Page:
September 15, 2018
Many gathered today, September 15, 2018, to celebrate the grand opening of Queen Elizabeth Park and Edmonton’s first Indigenous Arts Park ᐄᓃᐤ (ÎNÎW) River Lot 11∞, nestled centrally in the river valley.
“ᐄᓃᐤ (ÎNÎW) River Lot 11∞ is an important landmark in our river valley that will help Edmontonians understand and appreciate the history of this land,” said Mayor Don Iveson. “This permanent showcase of Indigenous art in the heart of our city celebrates our diversity while strengthening our commitment to Truth and Reconciliation with Indigenous Canadians.”
Edmonton is home to Canada’s second-largest urban Indigenous community, and for centuries this site has been a place of gathering, relationship-building and commerce for many peoples.
“The profound legacy left by our Kôhkominawak (our Grandmothers) and Kimosôminawak (our Grandfathers) is one of the sacred areas used to cross Kisiskâcêwansîpî (Saskatchewan River), where many ceremonies and rituals took place before crossing this majestic sanctuary,” says Plains Cree Elder Jerry Saddleback, Art Park Steering Committee Member. “Our original peoples of this area held sacred knowledge that gave them a close spiritual relationship with our Mother Earth deity. She is called the sacred river, as with all water of the Earth, Her own breast milk, nurturing all of humanity.”
“The Métis Nation of Alberta commends the City of Edmonton and Mayor Don Iveson for projects such as the first-ever curated Indigenous Art Park; symbolizing the dedication and commitment from the City of Edmonton to truth and reconciliation with the Indigenous people.” - Audrey Poitras, President, Métis Nation of Alberta.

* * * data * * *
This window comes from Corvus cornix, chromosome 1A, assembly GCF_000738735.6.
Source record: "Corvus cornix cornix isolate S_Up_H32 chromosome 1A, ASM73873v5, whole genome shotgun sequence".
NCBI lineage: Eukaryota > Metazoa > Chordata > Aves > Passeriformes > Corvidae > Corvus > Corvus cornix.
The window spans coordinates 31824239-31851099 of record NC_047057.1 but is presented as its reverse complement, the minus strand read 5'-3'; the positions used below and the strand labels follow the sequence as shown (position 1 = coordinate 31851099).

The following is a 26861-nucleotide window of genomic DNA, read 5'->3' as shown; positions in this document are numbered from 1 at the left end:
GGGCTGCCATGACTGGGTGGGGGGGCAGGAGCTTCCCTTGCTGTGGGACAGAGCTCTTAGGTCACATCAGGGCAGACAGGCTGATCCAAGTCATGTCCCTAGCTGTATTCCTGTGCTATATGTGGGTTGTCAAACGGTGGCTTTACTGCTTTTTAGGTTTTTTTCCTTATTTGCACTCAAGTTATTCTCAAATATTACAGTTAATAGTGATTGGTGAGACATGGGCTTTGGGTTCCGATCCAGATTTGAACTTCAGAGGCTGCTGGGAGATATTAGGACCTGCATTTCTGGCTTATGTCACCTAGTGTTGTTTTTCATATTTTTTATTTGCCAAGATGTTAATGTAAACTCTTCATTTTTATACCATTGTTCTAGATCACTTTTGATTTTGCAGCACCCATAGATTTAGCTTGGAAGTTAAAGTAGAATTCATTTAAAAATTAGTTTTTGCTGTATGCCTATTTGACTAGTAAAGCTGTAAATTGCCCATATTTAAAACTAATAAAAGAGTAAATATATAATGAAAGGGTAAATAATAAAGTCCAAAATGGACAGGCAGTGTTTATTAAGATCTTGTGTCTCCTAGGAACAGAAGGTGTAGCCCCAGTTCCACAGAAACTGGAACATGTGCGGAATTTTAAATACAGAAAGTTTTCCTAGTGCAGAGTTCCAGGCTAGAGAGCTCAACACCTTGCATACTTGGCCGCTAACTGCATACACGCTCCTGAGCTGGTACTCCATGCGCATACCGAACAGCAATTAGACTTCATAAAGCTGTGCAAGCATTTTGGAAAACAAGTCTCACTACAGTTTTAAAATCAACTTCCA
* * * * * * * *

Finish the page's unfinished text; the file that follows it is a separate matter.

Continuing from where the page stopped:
Creating a vibrant riverfront, this new park improves connections in the river valley system, encouraging walking and biking. It also establishes this place as an outdoor destination with beautiful views - the permanent art installations included.
A feature unique to this City park is the Indigenous Arts Park named ᐄᓃᐤ (ÎNÎW) River Lot 11∞ and curated by Candice Hopkins. In partnership with the City of Edmonton, the Edmonton Arts Council directs the City's Percent for Art policy, and provides vision for and stewardship of the City of Edmonton Public Art Collection.
“ᐄᓃᐤ (ÎNÎW) River Lot 11∞ reinforces the Indigenous presence, which has been part of this place for millennia,” says Sanjay Shahani, Edmonton Arts Council Executive Director. “These artworks express the vitality and scope of Indigenous cultural practice at the heart of Canada’s contemporary identity. The artworks also reveal an Indigenous worldview that honours the environment and the land, and the dignity of each creature living upon it.”
Implementation of Phase Two, a $5.3 million project within the overall Queen Elizabeth Park Master Plan, was made possible in part with a contribution of $500,000 that the City of Edmonton received from Western Economic Diversification Canada through the Canada 150 Community Infrastructure Program.
“The Government of Canada is proud to support the Indigenous Arts Park ᐄᓃᐤ (ÎNÎW) River Lot 11∞, which displays the vitality of Indigenous culture and memorializes the story and legacy of this place. This park is a valuable addition to the community, as it will give Edmonton residents a recreation area that enhances engagement in local Indigenous arts and culture.” - Randy Boissonnault, Member of Parliament for Edmonton Centre and Special Advisor to the Prime Minister on LGBTQ2 Issues.
The Queen Elizabeth Park Master Plan was approved by City Council in the summer of 2013 and was created to guide phased development of the park over a ten-year period. Improvements to this park area make it a more accessible, welcoming place for all to gather and enjoy.
The park was designed by Stantec and constructed by PCL.